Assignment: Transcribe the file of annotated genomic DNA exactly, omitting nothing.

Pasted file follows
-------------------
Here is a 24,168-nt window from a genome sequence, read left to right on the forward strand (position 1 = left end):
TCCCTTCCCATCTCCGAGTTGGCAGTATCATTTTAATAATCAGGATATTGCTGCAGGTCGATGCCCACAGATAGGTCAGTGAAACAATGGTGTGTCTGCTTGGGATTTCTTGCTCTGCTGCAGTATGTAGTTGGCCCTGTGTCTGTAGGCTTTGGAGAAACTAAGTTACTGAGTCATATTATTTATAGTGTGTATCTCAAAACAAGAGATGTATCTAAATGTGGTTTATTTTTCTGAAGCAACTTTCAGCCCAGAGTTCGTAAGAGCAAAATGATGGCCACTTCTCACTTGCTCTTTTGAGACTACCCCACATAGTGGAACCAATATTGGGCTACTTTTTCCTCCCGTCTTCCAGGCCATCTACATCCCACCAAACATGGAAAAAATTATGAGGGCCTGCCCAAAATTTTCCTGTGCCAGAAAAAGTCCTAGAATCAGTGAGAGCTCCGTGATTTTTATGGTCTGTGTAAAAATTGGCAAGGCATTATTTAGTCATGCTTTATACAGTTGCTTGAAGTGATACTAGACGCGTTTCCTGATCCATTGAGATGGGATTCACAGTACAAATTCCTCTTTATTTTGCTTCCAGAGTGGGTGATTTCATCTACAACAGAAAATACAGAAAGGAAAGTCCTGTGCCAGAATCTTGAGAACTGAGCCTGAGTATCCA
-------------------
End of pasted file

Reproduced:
Here is a 24,168-nt window from a genome sequence, read left to right on the forward strand (position 1 = left end):
TCCCTTCCCATCTCCGAGTTGGCAGTATCATTTTAATAATCAGGATATTGCTGCAGGTCGATGCCCACAGATAGGTCAGTGAAACAATGGTGTGTCTGCTTGGGATTTCTTGCTCTGCTGCAGTATGTAGTTGGCCCTGTGTCTGTAGGCTTTGGAGAAACTAAGTTACTGAGTCATATTATTTATAGTGTGTATCTCAAAACAAGAGATGTATCTAAATGTGGTTTATTTTTCTGAAGCAACTTTCAGCCCAGAGTTCGTAAGAGCAAAATGATGGCCACTTCTCACTTGCTCTTTTGAGACTACCCCACATAGTGGAACCAATATTGGGCTACTTTTTCCTCCCGTCTTCCAGGCCATCTACATCCCACCAAACATGGAAAAAATTATGAGGGCCTGCCCAAAATTTTCCTGTGCCAGAAAAAGTCCTAGAATCAGTGAGAGCTCCGTGATTTTTATGGTCTGTGTAAAAATTGGCAAGGCATTATTTAGTCATGCTTTATACAGTTGCTTGAAGTGATACTAGACGCGTTTCCTGATCCATTGAGATGGGATTCACAGTACAAATTCCTCTTTATTTTGCTTCCAGAGTGGGTGATTTCATCTACAACAGAAAATACAGAAAGGAAAGTCCTGTGCCAGAATCTTGAGAACTGAGCCTGAGTATCCA